colorware beats by dre headphones Cleveland Hopkins ranks among 10 fastest
Cleveland Hopkins International Airport is having a good year carrying passengers, but it’s also a strong performer in cargo shipment, according to this analysis from Forbes. airports with the strongest trade growth this year.
The top 10 airports are in nine states, with only California having two. The airports are on the East Coast (Atlanta and Miami), the “central” part of the country (Chicago, Detroit, Cleveland, Dallas Fort Worth, Salt Lake City), and the West Coast (Seattle Tacoma, San Francisco and Los Angeles). Three types of exports appear most often as drivers of the growth: Aircraft and aviation related parts, computer chips and blood fractions, including plasma and white blood cells.
All told, there are more than 450 of these “ports” for international goods to enter and exit the United States. exports are up 6.13% through the first 10 months of the year.
He notes that exports out of Cleveland are vastly exceeding that pace, with growth of 15.96% for the first 10 months of 2017.
Here’s Roberts’ analysis of Hopkins, which he writes has seen exports grow $3.64 billion this year compared with the like period of 2016:
Civilian aircraft and parts rose 29.01% compared to last year to $4.86 billion.
Computer chips rose 7.21% to $2.42 billion.
Cell phones rose 11.99% to $1.34 billion.
Plasma, other blood “fractions” and vaccines rose 182.8% to $1.18 billion.
Orthopedic appliances rose 7.89% to $1.09 billion.
THIS AND THAT Akron gets a nice shout out in a new report from the Brookings Institution, titled, “A tale of two Rust Belts, continued: Can the Midwest’s smaller communities succeed?” A key challenge for many communities, large and small, in the industrial Midwest “revolves around how they can evolve their economies from reliance on low skill factory jobs and paternal company town employers (many now long gone), to more diverse and dynamic entrepreneurial economies,” Brookings says. A number of the larger city/regions “have successfully shed their single industry monikers and realities,” the report states, but smaller cities have a tougher time doing so. But Brookings likes what it sees in Akron. From the report: In Summit County, Ohio, home to historic tire and rubber town Akron, a revitalized downtown with mixed use developments, arts, museums, convention centers and stadiums has breathed new life to the core city; public private university partnerships have supported the location and growth of employers in emerging technology, manufacturing, and polymer/plastics sectors; and new transportation and logistics hubs leverage Akron’s location as a major transportation crossroads.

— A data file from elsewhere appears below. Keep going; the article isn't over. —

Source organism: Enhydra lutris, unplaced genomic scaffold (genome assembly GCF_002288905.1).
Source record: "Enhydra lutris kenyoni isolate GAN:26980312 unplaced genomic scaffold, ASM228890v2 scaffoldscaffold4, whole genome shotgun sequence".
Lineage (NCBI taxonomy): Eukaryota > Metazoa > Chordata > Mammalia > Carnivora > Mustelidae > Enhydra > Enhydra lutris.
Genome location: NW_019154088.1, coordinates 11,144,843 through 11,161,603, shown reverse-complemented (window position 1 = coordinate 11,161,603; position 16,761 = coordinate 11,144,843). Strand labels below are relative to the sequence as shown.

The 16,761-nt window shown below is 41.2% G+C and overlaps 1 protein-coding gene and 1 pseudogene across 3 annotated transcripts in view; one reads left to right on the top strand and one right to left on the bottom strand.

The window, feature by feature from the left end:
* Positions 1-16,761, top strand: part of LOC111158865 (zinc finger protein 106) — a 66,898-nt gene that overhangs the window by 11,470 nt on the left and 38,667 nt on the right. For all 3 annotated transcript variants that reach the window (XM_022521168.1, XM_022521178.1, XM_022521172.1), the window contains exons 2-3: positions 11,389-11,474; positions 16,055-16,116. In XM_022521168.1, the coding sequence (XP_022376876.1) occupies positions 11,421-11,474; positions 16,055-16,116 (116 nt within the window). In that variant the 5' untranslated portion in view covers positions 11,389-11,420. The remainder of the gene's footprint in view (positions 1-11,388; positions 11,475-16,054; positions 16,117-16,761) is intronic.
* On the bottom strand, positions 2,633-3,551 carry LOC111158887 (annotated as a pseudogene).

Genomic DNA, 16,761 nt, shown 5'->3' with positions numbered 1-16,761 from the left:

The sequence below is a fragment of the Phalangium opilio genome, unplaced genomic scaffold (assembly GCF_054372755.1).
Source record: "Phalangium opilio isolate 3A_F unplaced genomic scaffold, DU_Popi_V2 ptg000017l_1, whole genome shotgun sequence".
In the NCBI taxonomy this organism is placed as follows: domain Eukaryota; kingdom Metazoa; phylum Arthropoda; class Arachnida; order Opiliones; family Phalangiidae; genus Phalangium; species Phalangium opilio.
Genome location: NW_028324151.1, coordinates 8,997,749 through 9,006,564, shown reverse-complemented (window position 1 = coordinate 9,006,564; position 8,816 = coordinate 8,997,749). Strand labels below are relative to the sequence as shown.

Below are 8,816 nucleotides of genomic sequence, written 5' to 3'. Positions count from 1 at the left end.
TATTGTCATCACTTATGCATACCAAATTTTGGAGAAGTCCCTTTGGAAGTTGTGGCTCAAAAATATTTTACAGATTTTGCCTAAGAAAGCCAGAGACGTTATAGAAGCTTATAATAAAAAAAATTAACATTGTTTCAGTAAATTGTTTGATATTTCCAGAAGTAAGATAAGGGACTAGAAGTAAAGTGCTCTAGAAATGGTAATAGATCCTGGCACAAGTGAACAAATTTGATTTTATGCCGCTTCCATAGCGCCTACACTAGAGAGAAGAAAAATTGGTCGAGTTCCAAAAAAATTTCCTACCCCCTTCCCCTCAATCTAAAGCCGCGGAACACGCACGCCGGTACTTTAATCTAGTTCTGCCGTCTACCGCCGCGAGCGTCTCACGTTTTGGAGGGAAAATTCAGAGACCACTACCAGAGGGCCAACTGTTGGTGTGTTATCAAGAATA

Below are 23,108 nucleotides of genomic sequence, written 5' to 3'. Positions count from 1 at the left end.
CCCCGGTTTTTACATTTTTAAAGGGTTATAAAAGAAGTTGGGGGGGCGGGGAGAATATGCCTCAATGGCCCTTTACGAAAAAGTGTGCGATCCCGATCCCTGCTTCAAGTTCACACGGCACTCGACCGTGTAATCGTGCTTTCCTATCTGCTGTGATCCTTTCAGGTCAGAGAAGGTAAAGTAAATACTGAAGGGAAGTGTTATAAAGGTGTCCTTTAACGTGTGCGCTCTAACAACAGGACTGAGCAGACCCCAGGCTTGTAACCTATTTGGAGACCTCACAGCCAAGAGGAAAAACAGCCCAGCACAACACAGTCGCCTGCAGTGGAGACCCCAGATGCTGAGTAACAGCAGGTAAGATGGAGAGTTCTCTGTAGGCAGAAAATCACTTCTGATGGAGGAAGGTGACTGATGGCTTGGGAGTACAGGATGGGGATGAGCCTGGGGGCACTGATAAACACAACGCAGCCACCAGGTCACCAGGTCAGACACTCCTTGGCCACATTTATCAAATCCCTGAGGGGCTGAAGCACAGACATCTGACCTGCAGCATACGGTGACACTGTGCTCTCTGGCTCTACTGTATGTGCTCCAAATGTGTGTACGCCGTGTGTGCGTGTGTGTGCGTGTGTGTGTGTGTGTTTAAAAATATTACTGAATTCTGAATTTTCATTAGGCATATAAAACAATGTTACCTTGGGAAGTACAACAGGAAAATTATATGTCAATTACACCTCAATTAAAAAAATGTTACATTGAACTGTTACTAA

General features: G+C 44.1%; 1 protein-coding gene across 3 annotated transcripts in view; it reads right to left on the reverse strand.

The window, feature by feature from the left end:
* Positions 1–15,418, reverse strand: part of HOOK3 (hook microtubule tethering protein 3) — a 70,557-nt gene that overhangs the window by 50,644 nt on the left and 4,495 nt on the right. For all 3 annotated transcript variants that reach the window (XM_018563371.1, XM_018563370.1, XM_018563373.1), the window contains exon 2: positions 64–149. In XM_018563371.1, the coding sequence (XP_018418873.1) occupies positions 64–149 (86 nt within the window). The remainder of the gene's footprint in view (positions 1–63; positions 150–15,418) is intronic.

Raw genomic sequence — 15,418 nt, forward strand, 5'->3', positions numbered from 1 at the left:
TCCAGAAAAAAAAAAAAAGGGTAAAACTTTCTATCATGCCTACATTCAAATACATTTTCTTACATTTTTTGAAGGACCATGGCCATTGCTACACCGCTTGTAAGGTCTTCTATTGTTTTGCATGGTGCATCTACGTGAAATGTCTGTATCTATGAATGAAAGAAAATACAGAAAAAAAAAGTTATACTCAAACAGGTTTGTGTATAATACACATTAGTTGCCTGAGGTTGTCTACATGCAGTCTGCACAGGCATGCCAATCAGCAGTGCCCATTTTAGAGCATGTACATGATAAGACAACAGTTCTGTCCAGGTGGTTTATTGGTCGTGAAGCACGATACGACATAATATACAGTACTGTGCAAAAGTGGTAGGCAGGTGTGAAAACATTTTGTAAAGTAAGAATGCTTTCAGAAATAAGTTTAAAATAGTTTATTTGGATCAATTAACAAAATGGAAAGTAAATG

Maybe it’s a good thing you don’t have to think about going to the beach anytime soon. Kent State University in a news release highlights some research done by Tara C. 21 in the journal GeoHealth. The release states that students in her lab took 280 samples from 10 freshwater recreation areas beaches, finding Staph aureus in 64 samples (23%) and MRSA in 23 samples (8%). Staphylococcus aureus and MRSA can cause severe and even life threatening illnesses, including sepsis and endocarditis. In the release, Smith said roughly 11,000 people every year in the United States die of staph and MRSA related disease, while the bacteria cause another 80,000 invasive infections and millions of skin and soft tissue infections.
Forbes crunches some numbers (and adjusts for inflation) to come up with a list of the 25 highest earning athletes of all time. Topping the list, not surprisingly, is Michael Jordan, with career earnings of $1.85 billion (and counting) in 2017 dollars. At No. 11, and sure to move higher, is Cavaliers superstar LeBron James, with career earnings of $730 million in NBA salary plus endorsement money from brands including Nike, Coca Cola, Beats by Dre and Kia. James also owns a stake in 17 Blaze Pizzas, which Forbes calls “the fastest growing food service business of all time.” Another Cleveland connection comes in the No. 3 spot, occupied by golfer Arnold Palmer, with $1.4 billion in career earnings. He died in 2016, but his estate earned $40 million during the last 12 months. Forbes says the partnership between Mark McCormach, founder of Cleveland’s IMG, and Palmer, his first client, “revolutionized sports marketing.”